Protect Yourself from Affordable Care Act Scams

Even though the Federal government is currently shut down, as this country moves toward the changes brought forth by the rollout of the Affordable Care Act, you should beware of the potential for the theft of your personal information.

Remember, whenever a natural disaster or tragedy occurs or a new law goes into effect, scammers are out there with schemes to catch us off guard. They know we live busy lives and that its likely we haven’t had time to familiarize ourselves with the new law, and they hope to take advantage of the situation.

One related scheme already making the rounds is a phone call purportedly from a government employee who tells you that your household has been chosen to be among the first ones to receive health insurance cards as part of the new healthcare law. Before they can mail out the new health insurance cards, however, they need to first verify some data, which includes your name, address, Social Security Number, and banking account information.

Other scammers are telling seniors that they will lose access to their personal doctors or worse – their entire Medicare coverage – unless they obtain a new card or enroll in a certain Medicare plan. These claims are completely false. This new law does not require people with Medicare coverage to obtain any new insurance plan.

Sometimes these callers will offer to help you understand the new Health Insurance marketplace for a fee. Do not give them payment information. While there are people who are qualified to offer assistance with the new law, they are not allowed to take payment for their services.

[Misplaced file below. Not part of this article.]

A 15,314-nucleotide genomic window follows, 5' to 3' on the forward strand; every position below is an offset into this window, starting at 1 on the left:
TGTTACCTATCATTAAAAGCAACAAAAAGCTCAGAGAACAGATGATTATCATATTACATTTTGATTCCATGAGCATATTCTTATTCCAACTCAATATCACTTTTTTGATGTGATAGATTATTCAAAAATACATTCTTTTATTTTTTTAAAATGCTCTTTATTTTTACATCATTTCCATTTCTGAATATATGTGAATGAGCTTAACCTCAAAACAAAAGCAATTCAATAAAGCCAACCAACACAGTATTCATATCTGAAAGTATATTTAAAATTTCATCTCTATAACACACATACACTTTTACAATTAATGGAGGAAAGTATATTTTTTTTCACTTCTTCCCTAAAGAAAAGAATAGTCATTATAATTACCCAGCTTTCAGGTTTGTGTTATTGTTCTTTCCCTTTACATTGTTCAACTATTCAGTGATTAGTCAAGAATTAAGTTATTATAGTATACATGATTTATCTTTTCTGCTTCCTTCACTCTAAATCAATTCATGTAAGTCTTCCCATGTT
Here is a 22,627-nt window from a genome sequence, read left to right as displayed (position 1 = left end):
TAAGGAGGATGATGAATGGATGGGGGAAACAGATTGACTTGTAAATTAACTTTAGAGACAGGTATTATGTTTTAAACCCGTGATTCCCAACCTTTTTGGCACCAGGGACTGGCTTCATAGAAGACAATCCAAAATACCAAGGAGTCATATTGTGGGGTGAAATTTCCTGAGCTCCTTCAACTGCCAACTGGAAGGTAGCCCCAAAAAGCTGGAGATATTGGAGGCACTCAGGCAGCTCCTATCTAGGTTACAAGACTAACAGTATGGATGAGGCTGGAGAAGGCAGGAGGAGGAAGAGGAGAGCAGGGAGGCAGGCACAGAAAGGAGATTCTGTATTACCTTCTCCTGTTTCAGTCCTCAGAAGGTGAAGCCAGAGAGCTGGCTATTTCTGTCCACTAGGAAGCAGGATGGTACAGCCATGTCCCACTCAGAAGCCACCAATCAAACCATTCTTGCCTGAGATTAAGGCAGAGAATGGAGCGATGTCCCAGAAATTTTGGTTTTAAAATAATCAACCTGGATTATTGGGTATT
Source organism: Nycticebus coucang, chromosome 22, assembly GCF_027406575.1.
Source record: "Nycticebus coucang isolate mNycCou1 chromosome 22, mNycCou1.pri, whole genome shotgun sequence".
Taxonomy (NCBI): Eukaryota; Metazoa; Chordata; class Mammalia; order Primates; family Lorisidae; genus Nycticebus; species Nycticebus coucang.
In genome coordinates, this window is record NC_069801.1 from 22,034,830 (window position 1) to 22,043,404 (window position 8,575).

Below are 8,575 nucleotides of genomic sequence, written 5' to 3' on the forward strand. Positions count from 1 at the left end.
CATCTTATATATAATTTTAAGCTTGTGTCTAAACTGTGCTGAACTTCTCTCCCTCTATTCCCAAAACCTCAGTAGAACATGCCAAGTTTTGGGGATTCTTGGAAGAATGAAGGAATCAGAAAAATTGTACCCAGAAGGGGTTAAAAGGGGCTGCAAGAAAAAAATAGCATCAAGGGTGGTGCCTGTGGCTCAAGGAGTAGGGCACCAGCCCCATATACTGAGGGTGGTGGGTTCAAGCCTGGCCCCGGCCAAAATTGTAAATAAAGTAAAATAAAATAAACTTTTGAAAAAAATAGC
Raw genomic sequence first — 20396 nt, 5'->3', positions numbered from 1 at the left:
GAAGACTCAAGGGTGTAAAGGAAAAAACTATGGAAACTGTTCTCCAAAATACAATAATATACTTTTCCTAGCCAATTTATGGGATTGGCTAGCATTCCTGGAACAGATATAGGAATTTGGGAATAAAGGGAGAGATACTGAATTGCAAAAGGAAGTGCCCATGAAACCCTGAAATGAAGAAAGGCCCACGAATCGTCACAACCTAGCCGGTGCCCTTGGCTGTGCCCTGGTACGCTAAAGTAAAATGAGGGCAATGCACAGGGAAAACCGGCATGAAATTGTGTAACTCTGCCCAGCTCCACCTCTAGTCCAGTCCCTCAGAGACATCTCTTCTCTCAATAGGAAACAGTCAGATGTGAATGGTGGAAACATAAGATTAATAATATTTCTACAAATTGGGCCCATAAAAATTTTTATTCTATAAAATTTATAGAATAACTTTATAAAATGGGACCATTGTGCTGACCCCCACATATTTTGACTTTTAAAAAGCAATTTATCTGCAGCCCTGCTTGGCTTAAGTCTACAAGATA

Also, be careful of new unsolicited offers for discounted products or health services related to the Affordable Care Act. Many of these offers are not legitimate. These fraudulent offers and discounts may even be disguised as health insurance, or the caller may even claim to be an insurance agent who wants to offer you a “special deal” or help you avoid a penalty.

For seniors, the open enrollment period for Medicare Part D and Medicare Advantage Plans was not changed by the new law, so don’t let a scammer convince you otherwise.

As with all unsolicited contact asking for personal information, the only safe approach to an unexpected call is to not divulge anything about your personal information.

When searching for information about the Affordable Care Act on your own, be cautious of imposter websites designed to look like they are legitimate sources of information. Since each state can decide its approach to making sure its citizens are compliant with the Act, it is important to know where to seek this information. California provides its own resource website called Covered California. It’s website address is: You can also found helpful information on the federal government’s website.

I hope you find this information helpful to protect yourself from the scammers.